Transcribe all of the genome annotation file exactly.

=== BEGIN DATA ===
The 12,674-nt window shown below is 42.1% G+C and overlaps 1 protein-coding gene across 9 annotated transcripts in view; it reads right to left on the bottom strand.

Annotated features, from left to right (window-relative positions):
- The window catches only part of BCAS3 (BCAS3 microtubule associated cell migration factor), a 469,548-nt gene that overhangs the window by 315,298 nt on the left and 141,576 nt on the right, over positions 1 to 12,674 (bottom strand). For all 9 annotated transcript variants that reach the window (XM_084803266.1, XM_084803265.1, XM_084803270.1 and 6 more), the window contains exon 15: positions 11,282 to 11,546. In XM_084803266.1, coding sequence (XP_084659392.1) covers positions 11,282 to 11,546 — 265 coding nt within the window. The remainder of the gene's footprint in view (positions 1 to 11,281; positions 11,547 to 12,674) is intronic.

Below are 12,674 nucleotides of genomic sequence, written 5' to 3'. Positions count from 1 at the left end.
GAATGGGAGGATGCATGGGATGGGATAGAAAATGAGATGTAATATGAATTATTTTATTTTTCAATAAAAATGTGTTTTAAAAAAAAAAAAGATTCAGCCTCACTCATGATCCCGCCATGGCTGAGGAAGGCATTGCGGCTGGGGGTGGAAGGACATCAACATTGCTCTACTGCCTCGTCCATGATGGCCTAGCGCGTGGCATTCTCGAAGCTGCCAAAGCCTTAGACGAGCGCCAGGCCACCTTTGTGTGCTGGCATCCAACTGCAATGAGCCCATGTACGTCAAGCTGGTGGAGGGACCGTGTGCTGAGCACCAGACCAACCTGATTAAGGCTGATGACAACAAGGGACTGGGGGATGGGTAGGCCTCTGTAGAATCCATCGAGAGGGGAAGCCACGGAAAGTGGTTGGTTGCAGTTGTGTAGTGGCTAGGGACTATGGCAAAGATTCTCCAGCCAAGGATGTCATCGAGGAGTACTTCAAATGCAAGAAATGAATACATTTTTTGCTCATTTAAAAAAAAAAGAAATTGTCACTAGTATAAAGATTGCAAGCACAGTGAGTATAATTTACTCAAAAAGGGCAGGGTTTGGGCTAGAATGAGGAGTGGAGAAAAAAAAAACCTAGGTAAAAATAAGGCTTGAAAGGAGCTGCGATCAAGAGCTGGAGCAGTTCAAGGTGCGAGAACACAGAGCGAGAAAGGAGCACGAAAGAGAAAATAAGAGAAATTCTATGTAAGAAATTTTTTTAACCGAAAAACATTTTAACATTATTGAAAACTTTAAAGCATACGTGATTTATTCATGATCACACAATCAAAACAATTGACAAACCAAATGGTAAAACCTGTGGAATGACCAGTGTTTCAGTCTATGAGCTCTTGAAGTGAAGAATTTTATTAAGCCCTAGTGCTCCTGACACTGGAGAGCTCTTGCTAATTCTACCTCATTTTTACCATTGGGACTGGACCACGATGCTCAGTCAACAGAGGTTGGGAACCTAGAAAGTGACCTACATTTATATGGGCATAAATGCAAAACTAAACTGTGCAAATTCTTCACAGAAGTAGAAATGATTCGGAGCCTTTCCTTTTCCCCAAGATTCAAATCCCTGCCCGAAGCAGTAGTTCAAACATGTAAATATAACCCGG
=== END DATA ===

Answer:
The 12,674-nt window shown below is 42.1% G+C and overlaps 1 protein-coding gene across 9 annotated transcripts in view; it reads right to left on the bottom strand.

Annotated features, from left to right (window-relative positions):
- The window catches only part of BCAS3 (BCAS3 microtubule associated cell migration factor), a 469,548-nt gene that overhangs the window by 315,298 nt on the left and 141,576 nt on the right, over positions 1 to 12,674 (bottom strand). For all 9 annotated transcript variants that reach the window (XM_084803266.1, XM_084803265.1, XM_084803270.1 and 6 more), the window contains exon 15: positions 11,282 to 11,546. In XM_084803266.1, coding sequence (XP_084659392.1) covers positions 11,282 to 11,546 — 265 coding nt within the window. The remainder of the gene's footprint in view (positions 1 to 11,281; positions 11,547 to 12,674) is intronic.

Below are 12,674 nucleotides of genomic sequence, written 5' to 3'. Positions count from 1 at the left end.
GAATGGGAGGATGCATGGGATGGGATAGAAAATGAGATGTAATATGAATTATTTTATTTTTCAATAAAAATGTGTTTTAAAAAAAAAAAAGATTCAGCCTCACTCATGATCCCGCCATGGCTGAGGAAGGCATTGCGGCTGGGGGTGGAAGGACATCAACATTGCTCTACTGCCTCGTCCATGATGGCCTAGCGCGTGGCATTCTCGAAGCTGCCAAAGCCTTAGACGAGCGCCAGGCCACCTTTGTGTGCTGGCATCCAACTGCAATGAGCCCATGTACGTCAAGCTGGTGGAGGGACCGTGTGCTGAGCACCAGACCAACCTGATTAAGGCTGATGACAACAAGGGACTGGGGGATGGGTAGGCCTCTGTAGAATCCATCGAGAGGGGAAGCCACGGAAAGTGGTTGGTTGCAGTTGTGTAGTGGCTAGGGACTATGGCAAAGATTCTCCAGCCAAGGATGTCATCGAGGAGTACTTCAAATGCAAGAAATGAATACATTTTTTGCTCATTTAAAAAAAAAAGAAATTGTCACTAGTATAAAGATTGCAAGCACAGTGAGTATAATTTACTCAAAAAGGGCAGGGTTTGGGCTAGAATGAGGAGTGGAGAAAAAAAAAACCTAGGTAAAAATAAGGCTTGAAAGGAGCTGCGATCAAGAGCTGGAGCAGTTCAAGGTGCGAGAACACAGAGCGAGAAAGGAGCACGAAAGAGAAAATAAGAGAAATTCTATGTAAGAAATTTTTTTAACCGAAAAACATTTTAACATTATTGAAAACTTTAAAGCATACGTGATTTATTCATGATCACACAATCAAAACAATTGACAAACCAAATGGTAAAACCTGTGGAATGACCAGTGTTTCAGTCTATGAGCTCTTGAAGTGAAGAATTTTATTAAGCCCTAGTGCTCCTGACACTGGAGAGCTCTTGCTAATTCTACCTCATTTTTACCATTGGGACTGGACCACGATGCTCAGTCAACAGAGGTTGGGAACCTAGAAAGTGACCTACATTTATATGGGCATAAATGCAAAACTAAACTGTGCAAATTCTTCACAGAAGTAGAAATGATTCGGAGCCTTTCCTTTTCCCCAAGATTCAAATCCCTGCCCGAAGCAGTAGTTCAAACATGTAAATATAACCCGG